John Patrick Magrath, teacher, lecturer, soldier and businessman: born Alexandria, Egypt 21 July 1920; married 1955 Margaret Cramer (two sons, three daughters); died Petworth, West Sussex 9 November 2005.
As a young intelligence officer, John Magrath won a mention in Despatches for his pivotal role in ensuring that the Allies' liberation of the historic city of Urbino in August 1944 was achieved without major casualties or substantial destruction of its historic buildings.
Capt Magrath had been asked by his commanding officer, Maj-Gen A.W.W. Holworthy, then in command of the Fourth Indian Division, to discover with all speed whether Urbino was still in enemy hands. Having driven swiftly to the base of the city's walls, he hid his motorcycle in the gorse and discreetly made his way into Urbino.
Being half Italian and a fluent speaker of the language, he was able to secure speedy access to the mayor, Avvocato Giorgio Pagi, who at the time was having lunch at home with his family. While the mayor's daughter, Giuliana, served their visitor a plate of spaghetti, the mayor drew him a map of where the German new positions were going to be. Furnished with this scoop, General Holworthy was able to liberate Urbino without encountering significant enemy resistance and to maintain the speed of his advance towards the Gothic Line.
Every year, on 28 August, posters now appear all over Urbino to remind the populace of their deliverance, in 1944, from the yoke of Fascism. Returning to the city after more than half a century, John Magrath, by then a retired schoolmaster and lecturer, was not only received with honour for his part in that liberation - being referred to in the local press as either "Il Capitano" or "Il Professore" or, for good measure, "Il Capitano Professore" - but also managed to find, and partake of a commemorative dish of spaghetti with, Giuliana.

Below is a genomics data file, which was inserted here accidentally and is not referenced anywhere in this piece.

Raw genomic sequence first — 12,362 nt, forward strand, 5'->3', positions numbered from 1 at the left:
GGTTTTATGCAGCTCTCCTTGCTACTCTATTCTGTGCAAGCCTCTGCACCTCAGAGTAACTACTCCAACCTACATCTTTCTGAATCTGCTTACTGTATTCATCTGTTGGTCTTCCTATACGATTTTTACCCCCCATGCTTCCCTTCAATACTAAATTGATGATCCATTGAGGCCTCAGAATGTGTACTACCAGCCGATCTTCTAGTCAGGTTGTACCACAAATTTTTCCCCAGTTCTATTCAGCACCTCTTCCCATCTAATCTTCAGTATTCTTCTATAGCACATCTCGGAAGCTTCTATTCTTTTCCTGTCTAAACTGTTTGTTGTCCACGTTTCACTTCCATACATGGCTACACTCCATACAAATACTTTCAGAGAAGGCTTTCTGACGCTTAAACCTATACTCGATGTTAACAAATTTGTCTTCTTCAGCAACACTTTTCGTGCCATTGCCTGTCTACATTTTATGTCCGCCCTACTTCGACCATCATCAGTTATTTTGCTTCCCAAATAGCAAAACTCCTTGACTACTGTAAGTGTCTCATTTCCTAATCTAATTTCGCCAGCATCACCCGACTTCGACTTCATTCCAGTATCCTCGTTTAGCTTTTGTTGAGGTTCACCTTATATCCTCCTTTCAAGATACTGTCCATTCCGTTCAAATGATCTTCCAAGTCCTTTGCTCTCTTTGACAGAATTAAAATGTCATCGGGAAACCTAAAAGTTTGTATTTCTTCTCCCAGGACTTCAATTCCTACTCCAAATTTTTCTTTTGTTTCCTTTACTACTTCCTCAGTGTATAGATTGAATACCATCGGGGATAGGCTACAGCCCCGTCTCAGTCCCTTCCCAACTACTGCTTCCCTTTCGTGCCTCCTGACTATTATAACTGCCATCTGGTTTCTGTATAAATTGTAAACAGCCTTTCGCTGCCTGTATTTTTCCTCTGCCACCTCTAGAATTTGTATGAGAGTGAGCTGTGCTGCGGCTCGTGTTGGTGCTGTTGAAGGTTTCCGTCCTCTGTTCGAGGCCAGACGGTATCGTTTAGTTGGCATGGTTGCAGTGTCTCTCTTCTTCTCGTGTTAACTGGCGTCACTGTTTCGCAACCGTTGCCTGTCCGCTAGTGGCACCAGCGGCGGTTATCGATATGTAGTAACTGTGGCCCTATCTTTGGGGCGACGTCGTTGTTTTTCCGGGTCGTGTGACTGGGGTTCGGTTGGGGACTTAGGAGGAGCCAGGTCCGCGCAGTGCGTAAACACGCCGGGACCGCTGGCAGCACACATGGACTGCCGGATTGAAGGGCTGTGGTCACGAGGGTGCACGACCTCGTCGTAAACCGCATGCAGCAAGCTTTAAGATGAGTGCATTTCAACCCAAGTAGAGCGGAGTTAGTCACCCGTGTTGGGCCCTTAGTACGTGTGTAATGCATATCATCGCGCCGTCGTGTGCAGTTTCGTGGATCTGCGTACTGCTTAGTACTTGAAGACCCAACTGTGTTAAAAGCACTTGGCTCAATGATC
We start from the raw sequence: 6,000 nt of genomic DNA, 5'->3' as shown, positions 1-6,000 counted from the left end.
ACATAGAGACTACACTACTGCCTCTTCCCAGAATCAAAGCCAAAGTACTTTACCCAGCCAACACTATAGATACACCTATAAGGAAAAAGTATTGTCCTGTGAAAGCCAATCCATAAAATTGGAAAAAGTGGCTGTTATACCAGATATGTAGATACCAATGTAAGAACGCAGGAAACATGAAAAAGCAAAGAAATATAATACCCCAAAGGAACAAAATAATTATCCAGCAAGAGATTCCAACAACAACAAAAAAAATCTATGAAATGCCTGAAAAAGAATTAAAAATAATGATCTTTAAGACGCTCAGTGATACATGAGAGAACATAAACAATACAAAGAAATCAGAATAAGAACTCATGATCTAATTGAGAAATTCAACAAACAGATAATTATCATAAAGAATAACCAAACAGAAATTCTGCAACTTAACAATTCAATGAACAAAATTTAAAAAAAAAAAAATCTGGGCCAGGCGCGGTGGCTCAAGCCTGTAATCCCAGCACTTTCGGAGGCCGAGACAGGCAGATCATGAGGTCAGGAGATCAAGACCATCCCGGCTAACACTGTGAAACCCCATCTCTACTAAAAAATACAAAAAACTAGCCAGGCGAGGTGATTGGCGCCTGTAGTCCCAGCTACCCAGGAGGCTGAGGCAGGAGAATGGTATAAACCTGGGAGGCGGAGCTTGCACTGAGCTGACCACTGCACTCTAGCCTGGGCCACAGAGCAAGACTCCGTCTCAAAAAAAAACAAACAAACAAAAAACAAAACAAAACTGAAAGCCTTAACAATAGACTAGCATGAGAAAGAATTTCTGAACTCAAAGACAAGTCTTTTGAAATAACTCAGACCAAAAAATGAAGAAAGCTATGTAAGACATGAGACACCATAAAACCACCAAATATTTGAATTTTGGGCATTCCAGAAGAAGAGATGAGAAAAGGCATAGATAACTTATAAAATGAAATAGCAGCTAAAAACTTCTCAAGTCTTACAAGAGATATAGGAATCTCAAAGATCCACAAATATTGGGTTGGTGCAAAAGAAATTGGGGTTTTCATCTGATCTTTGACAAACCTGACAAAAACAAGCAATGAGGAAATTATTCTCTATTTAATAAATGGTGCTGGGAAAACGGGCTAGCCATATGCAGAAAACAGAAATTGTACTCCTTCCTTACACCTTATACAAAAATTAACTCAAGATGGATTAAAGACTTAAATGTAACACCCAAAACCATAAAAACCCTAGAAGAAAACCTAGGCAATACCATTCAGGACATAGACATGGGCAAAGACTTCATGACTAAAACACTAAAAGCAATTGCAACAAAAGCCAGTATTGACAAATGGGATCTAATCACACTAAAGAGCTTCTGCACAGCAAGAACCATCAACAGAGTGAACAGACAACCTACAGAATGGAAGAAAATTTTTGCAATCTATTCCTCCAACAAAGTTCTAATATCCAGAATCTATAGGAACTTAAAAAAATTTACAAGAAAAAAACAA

John Magrath was born in Alexandria of an Irish father and an Italian mother. He was only four years old when his father, Gerald Magrath, died and he spent a somewhat unsettled childhood with his widowed mother and two brothers before finding, in the rugged monastic ethos of Ampleforth College, the sense of continuity and stability he needed to flourish academically. Whilst there he also benefited from the mentorship of one of the school's most distinguished lay masters, Walter Shewring, translator of Homer and friend and literary executor of Eric Gill, who instilled in him a lifelong love of art and literature.
A promising undergraduate career at Cambridge was interrupted by the Second World War. His linguistic skills made him a natural choice for the Intelligence Corps, with whom, as well as in Italy, he saw service in North Africa, Sicily and Greece. After the war he joined Shell International, spending seven years in Brazil, and having become fluent in Portuguese (and enough of an expert in Brazilian literature to write long articles on the subject for the TLS) was an obvious choice for a later posting to Angola.
Ultimately, corporate life failed to satisfy his intellectual leanings and in 1970 he retired from Shell in order to complete, at University College, London, the degree in Italian and French which the war had interrupted, and to retrain as a teacher. Given that he had a wife and five children to support, his decision must have seemed eccentric, if not foolhardy.
In retrospect, he was actually a pioneer of the mid-life career change which is now a common choice or necessity. He went on to spend 10 years teaching foreign languages at Woking Grammar School and then at the sixth form college by which it was replaced. In later life he developed a particular interest in Arthurian legends, giving lectures on their influence on art, opera and literature.
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